After a brilliant academic career finishing with a professional Engineering course at the Indian Institute of Science, Bangalore, Sri K.R. Krishnaswami proceeded to Hamburg (in the then West Germany) having been selected by the Ministry of Scientific Research and Cultural Affairs as a Nehru Scholar through their All India search, for specialization in the field of Petroleum Refining. On returning to India he was invited to join the CSIR pool as an UPSC Grade I Officer and placed at the Indian Institute of Science, Bangalore. He was then picked up by the English company, Imperial Chemical Industries (ICI India) from where he retired as a Senior Sales Manager.
Always interested in the religious and spiritual field, he applied himself seriously in the last 2-3 decades, absorbing religious literature/training himself in 4000 Divya Prabhandam and Yajurveda (finishing with Samhitas) / attending Kalakshepam on Upanishads and Divya Prabhandam. Simultaneously he participated in programmes of recitation of Divya Prabhandam and Vedas largely in temples. This training has enabled him to look at Srivaishnava subjects from both the angles - the purport emanating from Shruthis as also Sri Sukthis of Azhwars.
Setting up a publication facility in 2000, he has published almost two dozen books- besides his own titles in English, he has also brought out religious books written by famous authors in Kannada. Outside this, he spear-headed a venture to translate Divya Prabhandam into Kannada enlisting the help of a well-known author in the field, and brought out 6 books accounting for 1500 songs out of a total 4000.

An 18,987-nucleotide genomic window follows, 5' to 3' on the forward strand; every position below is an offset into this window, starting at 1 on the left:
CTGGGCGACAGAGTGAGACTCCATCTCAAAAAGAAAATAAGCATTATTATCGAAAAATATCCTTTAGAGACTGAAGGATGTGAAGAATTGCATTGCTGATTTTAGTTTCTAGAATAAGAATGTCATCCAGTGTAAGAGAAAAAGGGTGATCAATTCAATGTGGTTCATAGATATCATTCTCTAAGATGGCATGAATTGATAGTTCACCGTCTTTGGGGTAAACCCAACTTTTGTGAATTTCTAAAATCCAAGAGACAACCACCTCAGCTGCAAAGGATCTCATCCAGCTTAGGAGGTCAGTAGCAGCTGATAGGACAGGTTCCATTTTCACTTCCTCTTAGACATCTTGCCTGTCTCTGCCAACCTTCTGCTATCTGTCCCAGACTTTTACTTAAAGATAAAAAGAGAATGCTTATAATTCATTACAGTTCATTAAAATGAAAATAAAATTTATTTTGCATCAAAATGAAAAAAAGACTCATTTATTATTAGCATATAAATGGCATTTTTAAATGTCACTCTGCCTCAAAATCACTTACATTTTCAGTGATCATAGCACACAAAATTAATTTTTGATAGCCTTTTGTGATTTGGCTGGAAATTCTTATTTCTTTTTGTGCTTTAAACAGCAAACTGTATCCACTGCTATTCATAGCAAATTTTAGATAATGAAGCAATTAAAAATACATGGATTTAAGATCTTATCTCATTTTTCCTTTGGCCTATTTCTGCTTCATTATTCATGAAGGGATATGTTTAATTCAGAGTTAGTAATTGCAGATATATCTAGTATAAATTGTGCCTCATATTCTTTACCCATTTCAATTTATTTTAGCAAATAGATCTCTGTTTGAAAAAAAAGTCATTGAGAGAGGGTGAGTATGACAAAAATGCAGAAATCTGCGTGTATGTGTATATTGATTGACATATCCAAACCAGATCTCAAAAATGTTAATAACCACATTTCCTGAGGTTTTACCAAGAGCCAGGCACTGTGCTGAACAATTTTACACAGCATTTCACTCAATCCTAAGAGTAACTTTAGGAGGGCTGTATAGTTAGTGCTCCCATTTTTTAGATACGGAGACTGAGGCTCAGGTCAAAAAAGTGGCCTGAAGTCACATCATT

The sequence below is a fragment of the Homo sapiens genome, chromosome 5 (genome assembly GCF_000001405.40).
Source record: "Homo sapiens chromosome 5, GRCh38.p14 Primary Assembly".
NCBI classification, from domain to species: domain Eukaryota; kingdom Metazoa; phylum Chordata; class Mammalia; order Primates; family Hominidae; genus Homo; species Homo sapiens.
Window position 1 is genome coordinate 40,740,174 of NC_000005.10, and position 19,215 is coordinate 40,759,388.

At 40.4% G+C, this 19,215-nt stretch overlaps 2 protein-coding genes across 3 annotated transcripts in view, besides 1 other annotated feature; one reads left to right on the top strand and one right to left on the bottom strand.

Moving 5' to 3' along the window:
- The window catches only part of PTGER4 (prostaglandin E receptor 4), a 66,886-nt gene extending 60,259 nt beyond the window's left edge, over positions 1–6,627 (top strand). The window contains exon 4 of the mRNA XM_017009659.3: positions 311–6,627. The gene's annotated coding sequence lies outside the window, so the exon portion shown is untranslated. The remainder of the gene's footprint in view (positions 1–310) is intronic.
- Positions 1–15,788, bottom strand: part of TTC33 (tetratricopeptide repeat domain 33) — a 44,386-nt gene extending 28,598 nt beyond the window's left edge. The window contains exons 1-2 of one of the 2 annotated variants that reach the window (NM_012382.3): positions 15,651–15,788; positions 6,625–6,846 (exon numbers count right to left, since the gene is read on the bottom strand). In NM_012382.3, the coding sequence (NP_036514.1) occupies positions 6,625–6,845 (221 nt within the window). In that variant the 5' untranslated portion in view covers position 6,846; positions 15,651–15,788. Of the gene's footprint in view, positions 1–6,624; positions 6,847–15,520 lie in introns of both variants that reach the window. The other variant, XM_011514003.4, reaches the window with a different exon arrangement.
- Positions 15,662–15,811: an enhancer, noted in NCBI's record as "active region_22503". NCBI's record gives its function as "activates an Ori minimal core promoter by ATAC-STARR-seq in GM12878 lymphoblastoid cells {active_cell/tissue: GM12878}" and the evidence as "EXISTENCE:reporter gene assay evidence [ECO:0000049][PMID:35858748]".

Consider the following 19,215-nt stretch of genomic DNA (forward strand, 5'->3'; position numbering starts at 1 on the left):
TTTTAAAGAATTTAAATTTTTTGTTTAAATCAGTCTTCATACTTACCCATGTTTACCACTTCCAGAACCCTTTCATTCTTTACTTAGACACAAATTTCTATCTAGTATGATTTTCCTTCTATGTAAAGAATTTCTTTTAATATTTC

He has in the last one and a half decades, undertaken the work of improving/ renovating/restoring the past glory of some temples in A.P /T.N /Karnataka.
I was indeed fortunate to have had a cursory glance at a book on Yaajnavalkya's life, and my resolve to dwell deeper into it was immediate. Here was a sage asking the Lord when he was in his mother's womb to promise him that He would not cast the worldly 'maaye' on him ; a sage who had learnt all the Vedas from Veda Vyaasa's direct disciples; and when one of his teachers asked him to go against his conscience, he had refused - he was reprimanded and made to spew what he had learnt from him; a sage who brought into this world the famous Shukla Yajur Veda which had been in safe custody with the Sun god.
Brihadaaranyaka upanishad is the biggest upanishad and is described as the confluence of the teachings of all the upanishads. Yaajnavalkya strides through this upanishad like a colossus and displays his erudition of the highest order while responding to the large number of questions from learned personages in king Janaka's court; not to forget, of course, the noblest and the most unique dialogue between a husband and wife on an unexpected subject viz. 'Immortality'!- that is, between Yaajnavalkya and his wife Maithreyee, the wife having married him just with the express purpose of getting his teaching on 'brahmajnaana' !